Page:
• Privacy Policies
    • Trade Secret Protection & Enforcement
  • Korean Government Enforcement
    • Labor Commission Actions
    • District, High, Supreme & Constitutional Court of Korea
    • Unfair/Wrongful Dismissals
    • Wage Disputes
    • Sexual Harassment
  • Korean Human Resource Audits
    • Embezzlement
    • Breach of Trust
    • Violation of Company Rules
    • Trade Secret Enforcement
    • Sex Harassment & Discrimination
  • Termination/Separation of Employees in Korea
    • Redundancies
    • Termination based on "cause"
    • Termination based on "urgent managerial" necessity
    • Separation Agreements
    • Non-Competition & Non-solicitation Agreements
Sean Hayes may be contacted at:

Sean Hayes is co-chair of the Korea Practice Team at IPG Legal. He is the first non-Korean attorney to have worked for the Korean court system (Constitutional Court of Korea) and one of the first non-Koreans to be a regular member of a Korean law faculty. He is ranked, for Korea, as one of only two non-Korean attorneys as a Top Attorney by AsiaLaw.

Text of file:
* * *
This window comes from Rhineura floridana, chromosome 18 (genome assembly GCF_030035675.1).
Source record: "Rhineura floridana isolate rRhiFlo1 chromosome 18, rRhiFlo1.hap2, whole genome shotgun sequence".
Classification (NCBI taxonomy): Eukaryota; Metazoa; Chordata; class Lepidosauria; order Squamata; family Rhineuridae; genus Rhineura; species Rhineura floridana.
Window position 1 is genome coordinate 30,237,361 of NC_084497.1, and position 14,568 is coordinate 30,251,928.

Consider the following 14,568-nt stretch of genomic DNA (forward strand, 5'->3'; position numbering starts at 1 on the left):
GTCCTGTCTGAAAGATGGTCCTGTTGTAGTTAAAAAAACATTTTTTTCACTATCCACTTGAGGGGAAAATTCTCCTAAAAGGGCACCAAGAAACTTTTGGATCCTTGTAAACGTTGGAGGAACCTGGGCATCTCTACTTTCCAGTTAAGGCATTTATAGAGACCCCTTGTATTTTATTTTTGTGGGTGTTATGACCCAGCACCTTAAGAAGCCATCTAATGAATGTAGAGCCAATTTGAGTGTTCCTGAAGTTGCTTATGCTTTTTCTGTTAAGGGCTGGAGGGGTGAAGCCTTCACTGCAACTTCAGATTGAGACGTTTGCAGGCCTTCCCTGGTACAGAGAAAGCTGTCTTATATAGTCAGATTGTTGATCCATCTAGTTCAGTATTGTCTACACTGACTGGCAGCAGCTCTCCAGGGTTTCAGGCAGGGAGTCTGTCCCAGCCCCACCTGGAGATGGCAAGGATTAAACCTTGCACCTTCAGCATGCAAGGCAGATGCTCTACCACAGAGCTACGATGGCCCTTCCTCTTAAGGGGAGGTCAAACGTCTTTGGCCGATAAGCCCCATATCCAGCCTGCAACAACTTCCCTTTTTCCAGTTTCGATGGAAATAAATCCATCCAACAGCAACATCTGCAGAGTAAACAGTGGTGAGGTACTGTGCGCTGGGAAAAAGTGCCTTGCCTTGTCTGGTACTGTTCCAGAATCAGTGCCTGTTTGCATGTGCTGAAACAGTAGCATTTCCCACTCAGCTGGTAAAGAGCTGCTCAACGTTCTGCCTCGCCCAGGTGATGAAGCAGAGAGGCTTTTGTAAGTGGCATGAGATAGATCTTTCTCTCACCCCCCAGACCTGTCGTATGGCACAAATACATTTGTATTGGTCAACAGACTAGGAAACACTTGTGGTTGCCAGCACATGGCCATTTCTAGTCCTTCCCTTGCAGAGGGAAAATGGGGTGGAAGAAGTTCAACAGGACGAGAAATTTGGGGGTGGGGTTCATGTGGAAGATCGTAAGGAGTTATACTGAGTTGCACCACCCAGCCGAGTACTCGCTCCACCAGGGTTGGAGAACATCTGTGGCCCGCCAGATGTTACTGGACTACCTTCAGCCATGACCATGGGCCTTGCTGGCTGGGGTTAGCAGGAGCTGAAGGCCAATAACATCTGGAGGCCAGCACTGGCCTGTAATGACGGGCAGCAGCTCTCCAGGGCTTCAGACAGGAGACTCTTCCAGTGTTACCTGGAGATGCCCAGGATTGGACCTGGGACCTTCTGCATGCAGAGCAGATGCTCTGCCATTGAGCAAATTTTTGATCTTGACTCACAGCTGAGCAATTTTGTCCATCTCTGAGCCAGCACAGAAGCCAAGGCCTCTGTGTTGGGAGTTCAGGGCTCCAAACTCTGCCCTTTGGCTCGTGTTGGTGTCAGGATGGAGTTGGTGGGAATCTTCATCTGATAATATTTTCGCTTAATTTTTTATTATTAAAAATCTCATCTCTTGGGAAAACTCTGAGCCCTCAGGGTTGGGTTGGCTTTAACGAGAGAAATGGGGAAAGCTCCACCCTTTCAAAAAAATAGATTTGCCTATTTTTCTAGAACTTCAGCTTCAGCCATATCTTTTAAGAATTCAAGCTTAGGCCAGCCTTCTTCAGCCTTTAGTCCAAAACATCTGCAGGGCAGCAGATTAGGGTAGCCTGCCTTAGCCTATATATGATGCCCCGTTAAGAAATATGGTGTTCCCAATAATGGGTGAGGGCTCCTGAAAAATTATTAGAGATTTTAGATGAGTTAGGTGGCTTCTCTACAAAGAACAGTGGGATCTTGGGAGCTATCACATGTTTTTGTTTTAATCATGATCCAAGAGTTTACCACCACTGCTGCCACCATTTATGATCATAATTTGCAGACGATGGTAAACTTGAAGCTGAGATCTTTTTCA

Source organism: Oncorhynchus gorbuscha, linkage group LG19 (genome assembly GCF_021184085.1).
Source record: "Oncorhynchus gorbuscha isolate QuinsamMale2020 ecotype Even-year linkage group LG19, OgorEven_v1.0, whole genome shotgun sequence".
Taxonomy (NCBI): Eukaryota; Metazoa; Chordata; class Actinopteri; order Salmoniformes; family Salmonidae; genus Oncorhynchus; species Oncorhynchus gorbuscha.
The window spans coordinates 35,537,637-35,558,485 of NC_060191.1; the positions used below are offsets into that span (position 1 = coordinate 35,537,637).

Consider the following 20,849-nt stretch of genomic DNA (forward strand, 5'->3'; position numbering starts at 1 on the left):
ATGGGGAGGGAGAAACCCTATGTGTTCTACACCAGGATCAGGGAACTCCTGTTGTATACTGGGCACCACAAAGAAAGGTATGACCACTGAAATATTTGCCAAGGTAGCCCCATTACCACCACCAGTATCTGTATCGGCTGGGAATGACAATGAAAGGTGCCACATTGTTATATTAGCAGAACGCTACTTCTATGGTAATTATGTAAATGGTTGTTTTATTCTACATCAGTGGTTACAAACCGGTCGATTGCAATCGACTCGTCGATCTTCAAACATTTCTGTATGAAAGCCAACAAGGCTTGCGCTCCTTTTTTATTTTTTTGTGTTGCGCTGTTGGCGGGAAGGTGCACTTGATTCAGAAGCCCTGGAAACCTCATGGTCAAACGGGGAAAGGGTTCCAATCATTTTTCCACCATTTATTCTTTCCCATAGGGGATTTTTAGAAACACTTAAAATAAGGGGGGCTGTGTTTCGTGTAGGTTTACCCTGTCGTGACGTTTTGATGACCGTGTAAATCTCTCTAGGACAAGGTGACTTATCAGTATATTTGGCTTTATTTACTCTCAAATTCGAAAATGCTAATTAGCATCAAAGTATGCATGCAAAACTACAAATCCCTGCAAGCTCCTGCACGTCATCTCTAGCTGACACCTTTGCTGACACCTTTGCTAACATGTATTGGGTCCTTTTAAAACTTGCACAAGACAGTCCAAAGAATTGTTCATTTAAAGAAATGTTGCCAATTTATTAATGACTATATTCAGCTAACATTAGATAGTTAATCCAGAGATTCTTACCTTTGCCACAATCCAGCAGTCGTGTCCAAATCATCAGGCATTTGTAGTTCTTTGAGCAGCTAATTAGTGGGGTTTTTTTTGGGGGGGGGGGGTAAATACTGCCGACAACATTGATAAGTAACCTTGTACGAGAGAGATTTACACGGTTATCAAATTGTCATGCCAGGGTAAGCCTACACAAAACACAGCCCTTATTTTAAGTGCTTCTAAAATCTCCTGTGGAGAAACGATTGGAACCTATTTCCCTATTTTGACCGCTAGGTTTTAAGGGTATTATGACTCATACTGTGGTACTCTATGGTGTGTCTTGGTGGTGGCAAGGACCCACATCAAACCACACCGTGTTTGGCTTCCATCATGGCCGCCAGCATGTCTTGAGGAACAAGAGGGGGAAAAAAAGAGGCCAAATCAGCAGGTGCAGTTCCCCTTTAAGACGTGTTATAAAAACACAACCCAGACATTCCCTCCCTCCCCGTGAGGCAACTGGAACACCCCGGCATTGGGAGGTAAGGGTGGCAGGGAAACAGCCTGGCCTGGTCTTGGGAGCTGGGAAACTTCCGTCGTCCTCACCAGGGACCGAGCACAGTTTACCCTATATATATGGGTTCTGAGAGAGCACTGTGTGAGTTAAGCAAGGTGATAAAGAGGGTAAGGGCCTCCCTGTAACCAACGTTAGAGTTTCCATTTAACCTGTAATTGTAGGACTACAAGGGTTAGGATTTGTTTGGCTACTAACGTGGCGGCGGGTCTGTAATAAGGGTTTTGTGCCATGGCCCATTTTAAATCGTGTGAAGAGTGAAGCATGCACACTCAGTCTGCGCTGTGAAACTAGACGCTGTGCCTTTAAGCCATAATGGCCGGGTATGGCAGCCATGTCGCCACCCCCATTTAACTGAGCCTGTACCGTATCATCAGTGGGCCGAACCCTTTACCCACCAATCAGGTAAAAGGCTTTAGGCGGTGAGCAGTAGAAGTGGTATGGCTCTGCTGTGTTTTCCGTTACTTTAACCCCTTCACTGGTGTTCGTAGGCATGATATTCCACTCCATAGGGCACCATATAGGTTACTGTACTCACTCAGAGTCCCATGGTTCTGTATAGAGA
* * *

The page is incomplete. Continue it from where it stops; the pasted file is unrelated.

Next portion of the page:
Aug 22, 2014

Unfair/Wrongful Dismissal of Foreign Executives under Term Contract with Korean Chaebols

Expat executives in Korea are typically hired by Korean conglomerates based on two or three year contracts. These employment contracts often have three to six-month at-will termination clauses. In many cases, these contracts are in violation of the Korean Labor Standards Act.

Many foreign executives, recently, have been pushed out of these Korean conglomerates with nothing more than a few months salary and a bitter taste in their mouth.